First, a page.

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EU Commission approves first ‘energy corridor’ between Italy, Africa

A project to construct a new submarine power line that will transport clean energy from Tunisia to Italy was given the green light by the European Commission.

This was a “decisive” step towards making southern Italy an “energy hub” in Europe, which will “strengthen the continent’s energy security,” said the Environment and Energy Security Ministry.

After the outbreak of war in Ukraine, the energy crisis is the most urgent challenge for the EU, which is working on shared solutions for a viable alternative to Russian gas.

The Mediterranean energy hub, promoted by the Italian government, would guarantee Europe a clean flow of energy, mainly solar, of 600 MW direct current.

The submarine power line will be built by Terna Spa and STEG Tunisie and will run from the Cape Bon peninsula in Tunisia to the Partanna electricity station in the province of Trapani, Sicily.

An electricity station already exists in Partanna, but a new one will be built to convert from direct current to alternating current. Terna assures that the new station will be built “with architecture and colours in harmony with the landscape and surrounded by a natural barrier of trees.”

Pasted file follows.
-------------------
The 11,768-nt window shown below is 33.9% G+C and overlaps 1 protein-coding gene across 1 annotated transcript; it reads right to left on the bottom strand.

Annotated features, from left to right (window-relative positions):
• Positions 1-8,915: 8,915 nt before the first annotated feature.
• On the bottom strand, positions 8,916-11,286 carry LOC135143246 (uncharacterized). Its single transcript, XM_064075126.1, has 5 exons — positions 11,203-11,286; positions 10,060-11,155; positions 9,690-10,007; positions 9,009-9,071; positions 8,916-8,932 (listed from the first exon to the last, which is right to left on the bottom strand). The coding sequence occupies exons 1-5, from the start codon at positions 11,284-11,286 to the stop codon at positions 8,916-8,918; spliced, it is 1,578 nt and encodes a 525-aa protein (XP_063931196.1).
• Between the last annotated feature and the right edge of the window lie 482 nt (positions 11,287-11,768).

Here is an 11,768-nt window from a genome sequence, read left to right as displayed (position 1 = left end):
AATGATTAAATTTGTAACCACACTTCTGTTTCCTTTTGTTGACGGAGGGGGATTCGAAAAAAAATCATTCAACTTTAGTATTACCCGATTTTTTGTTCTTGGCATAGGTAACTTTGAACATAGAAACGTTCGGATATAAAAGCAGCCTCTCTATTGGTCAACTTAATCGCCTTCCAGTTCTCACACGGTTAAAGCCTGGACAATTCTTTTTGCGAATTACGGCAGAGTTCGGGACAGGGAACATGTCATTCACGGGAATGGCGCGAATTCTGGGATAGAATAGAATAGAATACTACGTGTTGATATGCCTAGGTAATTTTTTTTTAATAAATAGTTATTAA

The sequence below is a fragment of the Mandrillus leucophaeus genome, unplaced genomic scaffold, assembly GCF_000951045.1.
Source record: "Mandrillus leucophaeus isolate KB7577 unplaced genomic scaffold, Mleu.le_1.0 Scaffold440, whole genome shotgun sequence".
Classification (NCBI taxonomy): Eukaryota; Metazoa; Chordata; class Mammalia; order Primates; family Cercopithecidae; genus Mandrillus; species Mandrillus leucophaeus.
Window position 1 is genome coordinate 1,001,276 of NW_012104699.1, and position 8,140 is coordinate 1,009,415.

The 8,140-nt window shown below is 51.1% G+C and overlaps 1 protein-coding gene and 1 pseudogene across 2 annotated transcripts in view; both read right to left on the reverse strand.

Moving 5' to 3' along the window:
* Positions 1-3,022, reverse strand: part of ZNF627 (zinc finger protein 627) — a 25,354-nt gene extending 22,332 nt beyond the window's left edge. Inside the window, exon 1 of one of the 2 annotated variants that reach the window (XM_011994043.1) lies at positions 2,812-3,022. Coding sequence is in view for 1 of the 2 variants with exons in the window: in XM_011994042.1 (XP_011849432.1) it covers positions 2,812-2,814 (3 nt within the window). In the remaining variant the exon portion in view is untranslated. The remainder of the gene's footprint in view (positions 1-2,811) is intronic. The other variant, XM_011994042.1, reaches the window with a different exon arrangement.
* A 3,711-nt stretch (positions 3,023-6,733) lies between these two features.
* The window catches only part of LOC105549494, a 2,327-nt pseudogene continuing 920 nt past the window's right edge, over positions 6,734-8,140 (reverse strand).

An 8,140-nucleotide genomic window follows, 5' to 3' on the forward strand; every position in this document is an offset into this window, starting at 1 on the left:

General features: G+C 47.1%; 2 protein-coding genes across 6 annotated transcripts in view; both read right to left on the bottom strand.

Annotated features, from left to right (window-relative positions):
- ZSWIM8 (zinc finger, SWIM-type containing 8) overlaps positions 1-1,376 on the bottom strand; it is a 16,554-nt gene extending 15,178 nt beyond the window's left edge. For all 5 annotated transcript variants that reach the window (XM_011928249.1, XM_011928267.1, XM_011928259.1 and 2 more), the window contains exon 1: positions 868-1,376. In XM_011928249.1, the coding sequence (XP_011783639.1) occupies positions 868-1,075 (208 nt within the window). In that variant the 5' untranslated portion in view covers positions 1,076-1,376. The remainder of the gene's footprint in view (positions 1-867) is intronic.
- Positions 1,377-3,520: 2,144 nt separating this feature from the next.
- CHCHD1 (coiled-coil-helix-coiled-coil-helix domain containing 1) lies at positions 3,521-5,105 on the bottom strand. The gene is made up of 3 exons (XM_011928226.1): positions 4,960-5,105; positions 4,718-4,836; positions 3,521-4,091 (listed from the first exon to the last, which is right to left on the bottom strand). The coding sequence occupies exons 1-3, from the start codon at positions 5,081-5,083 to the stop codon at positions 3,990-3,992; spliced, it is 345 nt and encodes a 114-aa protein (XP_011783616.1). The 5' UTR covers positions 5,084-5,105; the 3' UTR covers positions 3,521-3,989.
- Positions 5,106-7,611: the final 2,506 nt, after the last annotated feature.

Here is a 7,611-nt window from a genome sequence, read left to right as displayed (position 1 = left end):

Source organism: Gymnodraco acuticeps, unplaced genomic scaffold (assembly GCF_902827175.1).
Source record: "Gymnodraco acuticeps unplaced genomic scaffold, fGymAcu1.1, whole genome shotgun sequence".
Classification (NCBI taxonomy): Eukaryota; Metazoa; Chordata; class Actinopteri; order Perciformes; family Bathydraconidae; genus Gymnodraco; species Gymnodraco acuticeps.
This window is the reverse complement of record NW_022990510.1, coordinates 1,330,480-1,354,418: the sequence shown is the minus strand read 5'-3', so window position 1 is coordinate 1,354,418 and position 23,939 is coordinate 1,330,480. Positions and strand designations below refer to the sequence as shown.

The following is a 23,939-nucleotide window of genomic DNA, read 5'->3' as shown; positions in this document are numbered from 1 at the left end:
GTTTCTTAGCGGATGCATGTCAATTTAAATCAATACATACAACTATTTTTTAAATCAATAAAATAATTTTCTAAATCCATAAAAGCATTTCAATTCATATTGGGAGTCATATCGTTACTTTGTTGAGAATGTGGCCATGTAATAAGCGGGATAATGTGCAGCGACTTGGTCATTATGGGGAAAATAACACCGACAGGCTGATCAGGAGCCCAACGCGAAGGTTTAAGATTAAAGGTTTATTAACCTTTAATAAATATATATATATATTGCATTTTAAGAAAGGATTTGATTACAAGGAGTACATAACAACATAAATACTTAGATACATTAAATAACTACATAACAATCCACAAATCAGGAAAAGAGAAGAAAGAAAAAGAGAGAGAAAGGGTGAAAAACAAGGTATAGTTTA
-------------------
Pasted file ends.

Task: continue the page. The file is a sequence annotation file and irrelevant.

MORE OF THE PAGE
After the outbreak of war in Ukraine, the energy crisis is the most urgent challenge for the EU, which is working on shared solutions for a viable alternative to Russian gas.

“Attention to the territory and the environment is a firm point for Terna, and this project also combines technical solutions with the lowest possible impact”, the Italian company says.

‘Tunita’, the power line that will bring energy from Tunisia to Italy, has been included in the list of Projects of Common Interest (PCI) and will be worth €850 million, of which €307 million will be co-financed by the Commission through the ‘Connecting Europe Facility’ (CEF), the EU fund earmarked for the development of projects to upgrade the EU’s energy infrastructure.

“The underwater energy bridge (…) more than 200 kilometres long will be able to contribute significantly to energy independence, the security of the electricity system and the development of renewable energy sources”, said Terna CEO and Managing Director Stefano Donnarumma.

This is the first time that CEF funds have been used for an intercontinental infrastructure, which energetically links an EU country with a non-EU one.

It is “an opportunity for Italy to concretely become the energy hub of the Mediterranean,” added Donnarumma.

“It is a great Italian success,” said Prime Minister Giorgia Meloni. “It is in Italy’s destiny to become a new energy hub for the entire European continent, it is in our mission to intensify cooperation with Africa to bring investment and development,” she added.